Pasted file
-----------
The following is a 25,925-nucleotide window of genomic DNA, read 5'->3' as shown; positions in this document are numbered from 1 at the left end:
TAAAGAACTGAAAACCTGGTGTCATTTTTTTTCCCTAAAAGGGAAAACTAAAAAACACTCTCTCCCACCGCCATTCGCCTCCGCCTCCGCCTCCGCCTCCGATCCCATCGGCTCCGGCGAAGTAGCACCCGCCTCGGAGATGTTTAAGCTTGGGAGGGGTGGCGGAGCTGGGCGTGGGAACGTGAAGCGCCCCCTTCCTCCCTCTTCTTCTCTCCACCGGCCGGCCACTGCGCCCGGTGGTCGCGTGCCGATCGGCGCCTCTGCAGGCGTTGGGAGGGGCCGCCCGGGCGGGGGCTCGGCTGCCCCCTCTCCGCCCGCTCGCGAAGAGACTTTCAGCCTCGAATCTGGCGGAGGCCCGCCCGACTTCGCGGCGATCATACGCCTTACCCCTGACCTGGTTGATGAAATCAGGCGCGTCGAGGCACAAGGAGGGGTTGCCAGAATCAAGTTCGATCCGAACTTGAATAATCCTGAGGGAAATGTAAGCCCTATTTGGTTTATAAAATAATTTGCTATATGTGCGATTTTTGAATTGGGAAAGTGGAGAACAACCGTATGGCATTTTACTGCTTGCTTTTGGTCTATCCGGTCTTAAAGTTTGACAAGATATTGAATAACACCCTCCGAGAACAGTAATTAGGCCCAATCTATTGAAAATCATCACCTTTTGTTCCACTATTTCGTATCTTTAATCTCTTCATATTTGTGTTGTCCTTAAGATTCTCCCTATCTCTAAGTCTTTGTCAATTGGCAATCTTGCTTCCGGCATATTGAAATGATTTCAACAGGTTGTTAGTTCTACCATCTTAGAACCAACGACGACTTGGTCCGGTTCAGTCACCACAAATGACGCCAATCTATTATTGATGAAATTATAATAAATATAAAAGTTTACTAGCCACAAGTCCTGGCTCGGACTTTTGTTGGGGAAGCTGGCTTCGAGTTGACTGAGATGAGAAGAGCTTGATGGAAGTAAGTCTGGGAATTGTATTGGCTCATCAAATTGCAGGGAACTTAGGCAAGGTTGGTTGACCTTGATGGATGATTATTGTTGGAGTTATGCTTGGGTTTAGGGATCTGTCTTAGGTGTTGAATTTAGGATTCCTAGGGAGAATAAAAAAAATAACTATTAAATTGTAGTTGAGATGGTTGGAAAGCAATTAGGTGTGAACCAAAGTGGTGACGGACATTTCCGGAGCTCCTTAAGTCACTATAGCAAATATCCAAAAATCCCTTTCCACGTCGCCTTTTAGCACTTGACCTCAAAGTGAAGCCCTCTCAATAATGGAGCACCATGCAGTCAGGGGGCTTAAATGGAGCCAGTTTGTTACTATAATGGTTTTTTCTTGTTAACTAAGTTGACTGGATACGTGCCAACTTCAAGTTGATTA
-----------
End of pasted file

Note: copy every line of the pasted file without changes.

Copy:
The following is a 25,925-nucleotide window of genomic DNA, read 5'->3' as shown; positions in this document are numbered from 1 at the left end:
TAAAGAACTGAAAACCTGGTGTCATTTTTTTTCCCTAAAAGGGAAAACTAAAAAACACTCTCTCCCACCGCCATTCGCCTCCGCCTCCGCCTCCGCCTCCGATCCCATCGGCTCCGGCGAAGTAGCACCCGCCTCGGAGATGTTTAAGCTTGGGAGGGGTGGCGGAGCTGGGCGTGGGAACGTGAAGCGCCCCCTTCCTCCCTCTTCTTCTCTCCACCGGCCGGCCACTGCGCCCGGTGGTCGCGTGCCGATCGGCGCCTCTGCAGGCGTTGGGAGGGGCCGCCCGGGCGGGGGCTCGGCTGCCCCCTCTCCGCCCGCTCGCGAAGAGACTTTCAGCCTCGAATCTGGCGGAGGCCCGCCCGACTTCGCGGCGATCATACGCCTTACCCCTGACCTGGTTGATGAAATCAGGCGCGTCGAGGCACAAGGAGGGGTTGCCAGAATCAAGTTCGATCCGAACTTGAATAATCCTGAGGGAAATGTAAGCCCTATTTGGTTTATAAAATAATTTGCTATATGTGCGATTTTTGAATTGGGAAAGTGGAGAACAACCGTATGGCATTTTACTGCTTGCTTTTGGTCTATCCGGTCTTAAAGTTTGACAAGATATTGAATAACACCCTCCGAGAACAGTAATTAGGCCCAATCTATTGAAAATCATCACCTTTTGTTCCACTATTTCGTATCTTTAATCTCTTCATATTTGTGTTGTCCTTAAGATTCTCCCTATCTCTAAGTCTTTGTCAATTGGCAATCTTGCTTCCGGCATATTGAAATGATTTCAACAGGTTGTTAGTTCTACCATCTTAGAACCAACGACGACTTGGTCCGGTTCAGTCACCACAAATGACGCCAATCTATTATTGATGAAATTATAATAAATATAAAAGTTTACTAGCCACAAGTCCTGGCTCGGACTTTTGTTGGGGAAGCTGGCTTCGAGTTGACTGAGATGAGAAGAGCTTGATGGAAGTAAGTCTGGGAATTGTATTGGCTCATCAAATTGCAGGGAACTTAGGCAAGGTTGGTTGACCTTGATGGATGATTATTGTTGGAGTTATGCTTGGGTTTAGGGATCTGTCTTAGGTGTTGAATTTAGGATTCCTAGGGAGAATAAAAAAAATAACTATTAAATTGTAGTTGAGATGGTTGGAAAGCAATTAGGTGTGAACCAAAGTGGTGACGGACATTTCCGGAGCTCCTTAAGTCACTATAGCAAATATCCAAAAATCCCTTTCCACGTCGCCTTTTAGCACTTGACCTCAAAGTGAAGCCCTCTCAATAATGGAGCACCATGCAGTCAGGGGGCTTAAATGGAGCCAGTTTGTTACTATAATGGTTTTTTCTTGTTAACTAAGTTGACTGGATACGTGCCAACTTCAAGTTGATTA